I recently attended ACEP’s Diversity Summit, spearheaded by ACEP President-Elect Rebecca Parker, MD, FACEP, as part of the diversity initiative that will be a key part of her presidency. Professionally, thank you Dr. Parker for your vision and leadership, and personally, I thank you for your invitation to the Diversity Summit. I learned a few things about myself, and more importantly, I learned about others.
In one of the early activities for attendees at the summit, we were asked to tell the others in our small group of three why we believed we were invited to attend. It was clear to me why others were present, as they were representing diverse groups of the College, but why me? I noted that I suspect Dr. Parker asked me because she knows I am sensitive to the issues of cultural diversity and have always tried to express my open support. However, one of my group members said, that’s not why you are here—you are here because hearing the message from someone who doesn’t need to tell it is powerful. In other words, no one is surprised to hear a woman advocate for gender equality or an African-American speak to the need for racial equality, but when the issue becomes important to those who are not directly in the line of fire and there’s a realization that we are all negatively impacted by bias and insensitivity, it becomes everyone’s issue.
We will never all be alike and nor would we want to be. There are many characteristics that make us diverse. Unfortunately, society tends to focus on obvious and easily detectable differences (eg, gender, ethnicity, religion, and sexual orientation). We may never know the countless ways each of us differs from the next. Those differences may be a source of intrigue, but not admonishment or judgment.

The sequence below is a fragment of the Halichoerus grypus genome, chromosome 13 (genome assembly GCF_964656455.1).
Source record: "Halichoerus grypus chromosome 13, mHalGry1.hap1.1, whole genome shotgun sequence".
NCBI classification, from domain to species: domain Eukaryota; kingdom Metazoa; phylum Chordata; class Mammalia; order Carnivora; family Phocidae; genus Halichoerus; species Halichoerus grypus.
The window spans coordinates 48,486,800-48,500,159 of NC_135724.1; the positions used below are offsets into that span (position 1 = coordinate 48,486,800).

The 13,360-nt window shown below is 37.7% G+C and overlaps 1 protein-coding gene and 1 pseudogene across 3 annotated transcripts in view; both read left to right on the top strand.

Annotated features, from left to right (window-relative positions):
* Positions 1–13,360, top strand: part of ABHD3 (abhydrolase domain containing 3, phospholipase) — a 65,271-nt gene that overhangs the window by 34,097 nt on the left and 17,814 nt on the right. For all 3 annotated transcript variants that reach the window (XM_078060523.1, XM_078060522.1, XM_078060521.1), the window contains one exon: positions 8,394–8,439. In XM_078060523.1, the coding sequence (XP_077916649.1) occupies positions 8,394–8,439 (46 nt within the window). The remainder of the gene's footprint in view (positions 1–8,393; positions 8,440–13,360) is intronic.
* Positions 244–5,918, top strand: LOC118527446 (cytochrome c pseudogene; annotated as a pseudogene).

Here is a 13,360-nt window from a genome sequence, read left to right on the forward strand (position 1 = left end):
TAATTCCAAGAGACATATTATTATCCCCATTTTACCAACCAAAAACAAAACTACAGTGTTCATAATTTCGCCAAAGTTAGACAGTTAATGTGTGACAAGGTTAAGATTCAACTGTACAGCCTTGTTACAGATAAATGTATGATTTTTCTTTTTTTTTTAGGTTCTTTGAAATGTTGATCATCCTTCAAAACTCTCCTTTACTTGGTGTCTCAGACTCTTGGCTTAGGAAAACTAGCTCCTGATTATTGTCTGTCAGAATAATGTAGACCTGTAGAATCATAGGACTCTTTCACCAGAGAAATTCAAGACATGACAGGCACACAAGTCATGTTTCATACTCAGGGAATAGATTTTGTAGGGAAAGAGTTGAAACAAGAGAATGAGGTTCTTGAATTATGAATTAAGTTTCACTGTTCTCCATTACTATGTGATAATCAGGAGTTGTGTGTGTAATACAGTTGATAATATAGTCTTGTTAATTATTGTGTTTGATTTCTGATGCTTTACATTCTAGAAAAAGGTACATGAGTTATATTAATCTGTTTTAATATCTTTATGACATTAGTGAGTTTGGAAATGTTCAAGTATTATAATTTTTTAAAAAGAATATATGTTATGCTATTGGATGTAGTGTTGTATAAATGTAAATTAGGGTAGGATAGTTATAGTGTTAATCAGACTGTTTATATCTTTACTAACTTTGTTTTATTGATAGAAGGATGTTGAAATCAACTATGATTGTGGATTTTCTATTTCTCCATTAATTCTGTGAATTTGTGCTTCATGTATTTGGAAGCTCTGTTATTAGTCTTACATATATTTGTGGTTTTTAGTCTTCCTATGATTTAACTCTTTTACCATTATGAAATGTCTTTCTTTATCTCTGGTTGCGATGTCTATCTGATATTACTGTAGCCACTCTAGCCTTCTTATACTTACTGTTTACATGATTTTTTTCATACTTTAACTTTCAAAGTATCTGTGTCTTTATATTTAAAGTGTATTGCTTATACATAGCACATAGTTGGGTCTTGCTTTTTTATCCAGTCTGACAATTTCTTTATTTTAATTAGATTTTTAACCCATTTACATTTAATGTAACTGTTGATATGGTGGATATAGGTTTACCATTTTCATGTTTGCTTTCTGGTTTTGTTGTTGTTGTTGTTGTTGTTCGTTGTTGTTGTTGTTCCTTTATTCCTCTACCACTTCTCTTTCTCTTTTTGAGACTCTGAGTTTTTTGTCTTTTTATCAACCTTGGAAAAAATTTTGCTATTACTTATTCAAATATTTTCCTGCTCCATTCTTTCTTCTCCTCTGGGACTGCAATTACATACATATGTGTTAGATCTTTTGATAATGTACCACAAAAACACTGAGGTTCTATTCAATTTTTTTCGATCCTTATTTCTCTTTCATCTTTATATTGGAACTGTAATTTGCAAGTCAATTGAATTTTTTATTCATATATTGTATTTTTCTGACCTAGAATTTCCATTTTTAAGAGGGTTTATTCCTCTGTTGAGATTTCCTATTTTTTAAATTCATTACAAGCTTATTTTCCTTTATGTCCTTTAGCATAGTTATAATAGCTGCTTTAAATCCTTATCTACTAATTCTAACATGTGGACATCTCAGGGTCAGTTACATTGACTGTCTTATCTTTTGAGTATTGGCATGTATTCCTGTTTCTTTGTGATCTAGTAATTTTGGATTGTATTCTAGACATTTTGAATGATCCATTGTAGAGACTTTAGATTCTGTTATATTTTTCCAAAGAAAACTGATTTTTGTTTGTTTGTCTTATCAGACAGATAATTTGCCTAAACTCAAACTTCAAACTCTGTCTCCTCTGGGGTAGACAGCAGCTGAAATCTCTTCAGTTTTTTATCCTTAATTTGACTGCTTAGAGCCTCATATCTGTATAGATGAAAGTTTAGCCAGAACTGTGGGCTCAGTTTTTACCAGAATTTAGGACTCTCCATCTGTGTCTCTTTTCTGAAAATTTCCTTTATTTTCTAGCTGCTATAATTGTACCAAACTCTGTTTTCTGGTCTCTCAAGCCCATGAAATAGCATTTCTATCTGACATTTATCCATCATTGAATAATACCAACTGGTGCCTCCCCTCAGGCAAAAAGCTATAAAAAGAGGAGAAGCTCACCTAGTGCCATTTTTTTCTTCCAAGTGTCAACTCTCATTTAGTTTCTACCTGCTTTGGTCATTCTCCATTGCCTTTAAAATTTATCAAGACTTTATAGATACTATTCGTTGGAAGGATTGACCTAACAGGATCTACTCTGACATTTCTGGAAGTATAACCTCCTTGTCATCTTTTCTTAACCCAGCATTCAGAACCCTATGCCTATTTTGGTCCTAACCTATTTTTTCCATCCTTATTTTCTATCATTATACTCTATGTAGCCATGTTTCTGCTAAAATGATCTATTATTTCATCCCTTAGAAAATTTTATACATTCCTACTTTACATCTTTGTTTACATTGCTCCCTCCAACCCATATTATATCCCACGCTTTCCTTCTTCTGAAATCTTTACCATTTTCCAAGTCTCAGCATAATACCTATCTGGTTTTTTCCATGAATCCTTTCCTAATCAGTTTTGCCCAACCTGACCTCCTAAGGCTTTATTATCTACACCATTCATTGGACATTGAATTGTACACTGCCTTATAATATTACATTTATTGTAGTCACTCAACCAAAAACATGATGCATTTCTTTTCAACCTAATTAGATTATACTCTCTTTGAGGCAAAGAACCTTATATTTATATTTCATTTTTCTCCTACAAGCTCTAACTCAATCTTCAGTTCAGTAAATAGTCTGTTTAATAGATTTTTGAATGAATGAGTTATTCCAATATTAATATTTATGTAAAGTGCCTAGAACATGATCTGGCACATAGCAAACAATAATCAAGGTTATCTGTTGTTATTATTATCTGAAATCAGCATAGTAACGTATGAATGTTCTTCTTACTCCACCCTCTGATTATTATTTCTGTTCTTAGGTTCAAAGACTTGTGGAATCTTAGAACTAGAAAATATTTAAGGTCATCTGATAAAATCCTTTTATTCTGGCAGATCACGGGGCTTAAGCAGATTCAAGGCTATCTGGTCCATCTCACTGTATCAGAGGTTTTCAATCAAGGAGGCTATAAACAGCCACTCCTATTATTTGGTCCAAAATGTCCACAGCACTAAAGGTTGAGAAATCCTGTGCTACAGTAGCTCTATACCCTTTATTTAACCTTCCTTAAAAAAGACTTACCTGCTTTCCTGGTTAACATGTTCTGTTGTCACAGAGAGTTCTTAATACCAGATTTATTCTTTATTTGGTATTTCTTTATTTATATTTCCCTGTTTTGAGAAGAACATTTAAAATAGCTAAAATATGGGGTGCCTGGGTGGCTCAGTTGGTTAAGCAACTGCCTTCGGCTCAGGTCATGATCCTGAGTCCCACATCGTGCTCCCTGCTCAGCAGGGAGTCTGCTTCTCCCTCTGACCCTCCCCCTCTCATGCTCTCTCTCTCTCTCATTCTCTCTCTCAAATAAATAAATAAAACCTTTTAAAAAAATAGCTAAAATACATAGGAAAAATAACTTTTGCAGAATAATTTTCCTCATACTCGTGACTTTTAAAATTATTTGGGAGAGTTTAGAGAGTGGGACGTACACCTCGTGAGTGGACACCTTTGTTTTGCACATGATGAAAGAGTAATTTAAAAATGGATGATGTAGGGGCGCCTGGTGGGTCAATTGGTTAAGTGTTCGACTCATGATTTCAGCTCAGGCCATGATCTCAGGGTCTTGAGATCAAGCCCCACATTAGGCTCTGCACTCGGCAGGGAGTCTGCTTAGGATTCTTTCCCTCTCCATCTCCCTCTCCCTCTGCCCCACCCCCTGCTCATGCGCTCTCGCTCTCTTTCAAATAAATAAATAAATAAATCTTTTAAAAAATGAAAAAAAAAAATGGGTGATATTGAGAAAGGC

It’s good to be confident and comfortable in one’s own skin, but being comfortable in your skin shouldn’t imply that your skin is the standard one size that should fit all. Quite the contrary, if we enjoy being who we are, free from bias and persecution, we should ensure others enjoy that same basic human right.
I’m a Caucasian, middle-aged, Christian, heterosexual male. I’m not what people think of when they hear the word “diverse.” The summit taught me a thing or two about myself. Yes, if we focus on gender, race, etc., my demographic lacks diversity. However, when we consider the entire person, the diversity among all of us is exponential. In one summit exercise, random characteristics were called out by the facilitator and those with that characteristic were to briefly stand. “Were you a cheerleader?” Two women and one man stood. I was standing. You have no idea how uncomfortable and embarrassed I felt (or maybe you do). I felt the immediate impulse to explain why I chose that path in college (I’ll save that story for another day). But I shouldn’t have to explain this to anyone. Nonetheless, I felt the social pressure to explain why I was different. Epiphany: If I felt self-conscious about my insignificant differences being exposed for one minute, then what must others feel about their ethnicity, religion, gender, etc. when made to feel the same way? Regardless of what the characteristic was, each of us was eventually called out and publicly isolated. This was an uncommon situation for someone of my demographic background.